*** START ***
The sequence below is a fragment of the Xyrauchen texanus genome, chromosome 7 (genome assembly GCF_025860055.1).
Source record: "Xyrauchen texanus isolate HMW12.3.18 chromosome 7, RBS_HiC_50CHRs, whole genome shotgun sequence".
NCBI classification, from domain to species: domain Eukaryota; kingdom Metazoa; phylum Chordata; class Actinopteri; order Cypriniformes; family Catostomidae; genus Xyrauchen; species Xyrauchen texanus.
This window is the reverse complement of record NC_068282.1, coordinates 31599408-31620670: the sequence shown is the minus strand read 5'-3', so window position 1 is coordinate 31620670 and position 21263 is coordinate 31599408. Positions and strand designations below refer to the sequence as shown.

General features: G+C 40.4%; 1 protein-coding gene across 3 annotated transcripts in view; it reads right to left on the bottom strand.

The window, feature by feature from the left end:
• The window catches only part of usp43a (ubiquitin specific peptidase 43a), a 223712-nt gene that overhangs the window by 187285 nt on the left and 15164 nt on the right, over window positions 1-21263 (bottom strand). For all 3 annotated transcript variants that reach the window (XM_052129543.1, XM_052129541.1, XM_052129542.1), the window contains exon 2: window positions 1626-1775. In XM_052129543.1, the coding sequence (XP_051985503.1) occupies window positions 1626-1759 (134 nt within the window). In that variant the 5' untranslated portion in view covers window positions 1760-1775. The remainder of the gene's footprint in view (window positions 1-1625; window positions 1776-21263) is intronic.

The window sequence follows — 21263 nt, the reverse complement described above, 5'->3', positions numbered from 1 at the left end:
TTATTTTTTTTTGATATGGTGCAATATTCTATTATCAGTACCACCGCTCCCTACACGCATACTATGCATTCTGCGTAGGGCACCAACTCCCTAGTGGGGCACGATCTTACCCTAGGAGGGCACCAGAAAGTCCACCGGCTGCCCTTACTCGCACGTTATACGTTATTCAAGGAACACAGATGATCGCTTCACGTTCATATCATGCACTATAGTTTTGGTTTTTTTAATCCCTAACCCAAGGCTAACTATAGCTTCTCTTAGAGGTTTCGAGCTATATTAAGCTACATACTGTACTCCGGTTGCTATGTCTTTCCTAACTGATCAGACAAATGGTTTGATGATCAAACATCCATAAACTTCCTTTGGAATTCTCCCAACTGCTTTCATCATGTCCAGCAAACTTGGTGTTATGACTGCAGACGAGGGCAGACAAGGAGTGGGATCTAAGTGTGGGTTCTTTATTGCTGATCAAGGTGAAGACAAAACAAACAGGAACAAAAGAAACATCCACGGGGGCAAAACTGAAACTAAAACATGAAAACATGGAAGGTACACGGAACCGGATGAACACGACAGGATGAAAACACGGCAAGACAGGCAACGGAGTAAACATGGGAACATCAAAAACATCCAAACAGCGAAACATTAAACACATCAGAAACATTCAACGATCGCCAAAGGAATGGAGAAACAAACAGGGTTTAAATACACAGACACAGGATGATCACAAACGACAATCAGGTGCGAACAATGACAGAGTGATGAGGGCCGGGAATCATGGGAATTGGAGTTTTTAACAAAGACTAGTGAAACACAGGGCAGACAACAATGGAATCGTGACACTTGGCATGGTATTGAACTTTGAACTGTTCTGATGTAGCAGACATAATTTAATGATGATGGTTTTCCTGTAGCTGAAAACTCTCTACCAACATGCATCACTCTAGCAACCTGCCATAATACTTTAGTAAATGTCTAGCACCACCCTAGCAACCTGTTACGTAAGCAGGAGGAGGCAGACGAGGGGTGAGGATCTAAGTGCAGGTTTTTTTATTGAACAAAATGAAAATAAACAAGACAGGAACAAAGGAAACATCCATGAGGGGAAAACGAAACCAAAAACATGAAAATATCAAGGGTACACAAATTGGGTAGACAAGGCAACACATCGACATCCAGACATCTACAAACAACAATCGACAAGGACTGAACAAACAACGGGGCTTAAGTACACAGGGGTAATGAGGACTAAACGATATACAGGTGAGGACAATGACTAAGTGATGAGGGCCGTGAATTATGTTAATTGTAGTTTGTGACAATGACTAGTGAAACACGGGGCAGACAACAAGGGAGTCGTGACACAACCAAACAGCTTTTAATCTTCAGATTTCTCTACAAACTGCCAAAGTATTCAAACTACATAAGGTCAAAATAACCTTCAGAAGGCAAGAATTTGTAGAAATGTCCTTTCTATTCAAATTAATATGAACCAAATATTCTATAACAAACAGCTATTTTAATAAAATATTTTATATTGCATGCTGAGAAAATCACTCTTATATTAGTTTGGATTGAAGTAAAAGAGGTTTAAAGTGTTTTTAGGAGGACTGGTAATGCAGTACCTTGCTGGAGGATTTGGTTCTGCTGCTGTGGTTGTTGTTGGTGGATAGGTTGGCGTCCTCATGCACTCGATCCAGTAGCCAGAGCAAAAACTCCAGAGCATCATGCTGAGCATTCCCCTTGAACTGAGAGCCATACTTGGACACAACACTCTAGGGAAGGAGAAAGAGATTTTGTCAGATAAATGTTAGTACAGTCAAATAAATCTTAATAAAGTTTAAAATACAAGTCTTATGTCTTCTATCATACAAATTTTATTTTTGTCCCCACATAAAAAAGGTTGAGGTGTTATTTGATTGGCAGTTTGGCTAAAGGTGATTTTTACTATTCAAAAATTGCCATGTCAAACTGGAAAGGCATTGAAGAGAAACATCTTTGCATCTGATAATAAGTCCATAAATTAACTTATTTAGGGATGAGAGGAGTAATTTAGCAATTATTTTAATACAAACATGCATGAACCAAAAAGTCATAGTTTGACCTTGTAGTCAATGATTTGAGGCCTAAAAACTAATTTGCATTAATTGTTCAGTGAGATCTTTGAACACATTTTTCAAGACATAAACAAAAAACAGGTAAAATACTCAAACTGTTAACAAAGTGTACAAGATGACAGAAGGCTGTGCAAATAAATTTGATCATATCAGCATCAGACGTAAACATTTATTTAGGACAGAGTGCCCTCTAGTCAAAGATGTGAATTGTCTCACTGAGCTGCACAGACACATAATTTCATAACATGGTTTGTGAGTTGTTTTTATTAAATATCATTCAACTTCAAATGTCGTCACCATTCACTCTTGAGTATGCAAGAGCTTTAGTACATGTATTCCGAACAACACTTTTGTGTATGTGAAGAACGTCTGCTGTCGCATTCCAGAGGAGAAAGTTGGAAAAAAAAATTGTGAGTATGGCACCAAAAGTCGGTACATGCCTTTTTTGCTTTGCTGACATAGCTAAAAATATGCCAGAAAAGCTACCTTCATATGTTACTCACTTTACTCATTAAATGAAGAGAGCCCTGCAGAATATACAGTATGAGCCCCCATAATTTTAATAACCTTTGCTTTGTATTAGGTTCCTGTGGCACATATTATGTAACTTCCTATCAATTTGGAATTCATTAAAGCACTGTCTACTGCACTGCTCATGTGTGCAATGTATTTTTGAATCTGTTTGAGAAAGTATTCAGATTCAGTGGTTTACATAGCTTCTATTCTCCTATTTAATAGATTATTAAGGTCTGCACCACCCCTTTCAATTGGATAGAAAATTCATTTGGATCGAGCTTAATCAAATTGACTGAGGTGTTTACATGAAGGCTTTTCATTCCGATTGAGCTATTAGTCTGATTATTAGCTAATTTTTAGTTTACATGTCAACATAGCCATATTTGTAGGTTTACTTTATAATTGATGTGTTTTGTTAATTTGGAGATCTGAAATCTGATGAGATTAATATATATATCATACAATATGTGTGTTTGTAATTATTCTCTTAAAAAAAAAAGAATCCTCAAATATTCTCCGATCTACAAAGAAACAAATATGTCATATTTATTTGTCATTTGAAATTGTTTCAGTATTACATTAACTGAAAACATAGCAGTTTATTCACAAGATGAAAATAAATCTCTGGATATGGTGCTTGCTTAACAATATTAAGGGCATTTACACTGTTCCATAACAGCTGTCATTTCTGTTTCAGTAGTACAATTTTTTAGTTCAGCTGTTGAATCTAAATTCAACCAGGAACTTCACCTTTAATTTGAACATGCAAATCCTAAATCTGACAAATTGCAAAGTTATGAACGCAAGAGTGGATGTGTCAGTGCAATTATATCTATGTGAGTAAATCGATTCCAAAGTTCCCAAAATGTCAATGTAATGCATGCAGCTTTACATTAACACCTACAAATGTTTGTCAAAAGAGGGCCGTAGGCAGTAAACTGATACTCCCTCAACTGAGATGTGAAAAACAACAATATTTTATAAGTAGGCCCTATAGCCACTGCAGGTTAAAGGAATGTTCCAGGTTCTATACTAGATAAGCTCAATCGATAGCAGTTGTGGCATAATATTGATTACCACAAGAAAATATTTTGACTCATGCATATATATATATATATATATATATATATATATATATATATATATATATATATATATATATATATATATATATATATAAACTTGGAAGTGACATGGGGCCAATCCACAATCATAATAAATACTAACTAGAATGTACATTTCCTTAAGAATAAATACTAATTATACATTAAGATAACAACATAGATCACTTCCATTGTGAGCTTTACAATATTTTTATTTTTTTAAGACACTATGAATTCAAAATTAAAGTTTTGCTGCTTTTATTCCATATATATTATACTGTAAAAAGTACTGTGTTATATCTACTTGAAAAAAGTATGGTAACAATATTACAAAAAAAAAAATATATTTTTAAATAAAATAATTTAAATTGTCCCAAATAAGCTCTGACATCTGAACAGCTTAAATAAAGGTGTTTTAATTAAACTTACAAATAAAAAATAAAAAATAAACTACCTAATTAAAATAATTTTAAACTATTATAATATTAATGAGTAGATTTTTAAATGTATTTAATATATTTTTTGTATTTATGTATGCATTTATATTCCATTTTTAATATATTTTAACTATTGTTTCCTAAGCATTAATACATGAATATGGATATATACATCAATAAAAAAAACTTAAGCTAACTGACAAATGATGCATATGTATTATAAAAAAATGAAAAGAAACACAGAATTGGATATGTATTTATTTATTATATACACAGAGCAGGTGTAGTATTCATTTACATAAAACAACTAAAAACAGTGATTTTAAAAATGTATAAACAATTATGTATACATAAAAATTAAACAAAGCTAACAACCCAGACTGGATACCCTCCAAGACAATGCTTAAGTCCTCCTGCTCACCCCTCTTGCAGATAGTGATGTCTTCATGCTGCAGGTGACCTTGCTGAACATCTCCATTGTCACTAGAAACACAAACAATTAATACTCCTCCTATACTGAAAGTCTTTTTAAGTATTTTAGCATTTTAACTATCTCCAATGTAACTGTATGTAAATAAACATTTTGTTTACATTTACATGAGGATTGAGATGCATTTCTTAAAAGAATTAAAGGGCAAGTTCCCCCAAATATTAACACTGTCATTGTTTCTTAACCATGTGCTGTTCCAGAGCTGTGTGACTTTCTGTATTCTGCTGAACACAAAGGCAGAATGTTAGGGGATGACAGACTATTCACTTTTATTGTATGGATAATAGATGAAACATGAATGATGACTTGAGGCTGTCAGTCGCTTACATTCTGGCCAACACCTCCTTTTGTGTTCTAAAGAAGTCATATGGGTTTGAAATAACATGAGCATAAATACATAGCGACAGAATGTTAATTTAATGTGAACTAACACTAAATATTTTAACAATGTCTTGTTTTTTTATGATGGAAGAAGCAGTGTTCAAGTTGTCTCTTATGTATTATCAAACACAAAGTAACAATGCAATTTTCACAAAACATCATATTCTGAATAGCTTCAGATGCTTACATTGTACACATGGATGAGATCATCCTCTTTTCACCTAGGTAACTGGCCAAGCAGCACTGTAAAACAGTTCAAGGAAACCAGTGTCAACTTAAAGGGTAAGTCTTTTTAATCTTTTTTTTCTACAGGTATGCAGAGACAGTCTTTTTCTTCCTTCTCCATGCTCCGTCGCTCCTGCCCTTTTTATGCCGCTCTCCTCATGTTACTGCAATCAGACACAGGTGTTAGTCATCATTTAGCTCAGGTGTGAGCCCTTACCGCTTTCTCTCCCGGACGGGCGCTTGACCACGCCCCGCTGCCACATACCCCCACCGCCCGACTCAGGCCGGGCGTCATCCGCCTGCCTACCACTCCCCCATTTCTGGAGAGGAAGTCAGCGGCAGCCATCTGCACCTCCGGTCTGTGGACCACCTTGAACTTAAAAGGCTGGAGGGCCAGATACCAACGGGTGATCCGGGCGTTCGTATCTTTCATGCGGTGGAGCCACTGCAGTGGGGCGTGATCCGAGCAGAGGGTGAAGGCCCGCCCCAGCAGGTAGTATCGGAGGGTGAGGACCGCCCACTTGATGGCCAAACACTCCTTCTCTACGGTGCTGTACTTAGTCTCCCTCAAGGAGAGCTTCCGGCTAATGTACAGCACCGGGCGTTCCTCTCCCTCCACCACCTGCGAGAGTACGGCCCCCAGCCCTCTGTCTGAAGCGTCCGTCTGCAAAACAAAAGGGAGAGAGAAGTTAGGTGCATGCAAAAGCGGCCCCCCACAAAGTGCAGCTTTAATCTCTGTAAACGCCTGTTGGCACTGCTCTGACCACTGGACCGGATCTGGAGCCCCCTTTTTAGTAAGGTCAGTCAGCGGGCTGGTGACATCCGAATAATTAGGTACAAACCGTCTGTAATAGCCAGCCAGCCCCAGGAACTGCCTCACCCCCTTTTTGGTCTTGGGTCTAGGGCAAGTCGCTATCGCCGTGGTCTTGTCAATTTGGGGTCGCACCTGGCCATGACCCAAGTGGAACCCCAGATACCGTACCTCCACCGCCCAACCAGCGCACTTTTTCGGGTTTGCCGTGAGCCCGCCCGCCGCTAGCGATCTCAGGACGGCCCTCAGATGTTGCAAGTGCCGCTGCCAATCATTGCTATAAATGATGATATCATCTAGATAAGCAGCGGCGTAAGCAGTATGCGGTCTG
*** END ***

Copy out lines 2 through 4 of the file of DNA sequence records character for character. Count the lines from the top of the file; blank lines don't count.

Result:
Source record: "Xyrauchen texanus isolate HMW12.3.18 chromosome 7, RBS_HiC_50CHRs, whole genome shotgun sequence".
NCBI classification, from domain to species: domain Eukaryota; kingdom Metazoa; phylum Chordata; class Actinopteri; order Cypriniformes; family Catostomidae; genus Xyrauchen; species Xyrauchen texanus.
This window is the reverse complement of record NC_068282.1, coordinates 31599408-31620670: the sequence shown is the minus strand read 5'-3', so window position 1 is coordinate 31620670 and position 21263 is coordinate 31599408. Positions and strand designations below refer to the sequence as shown.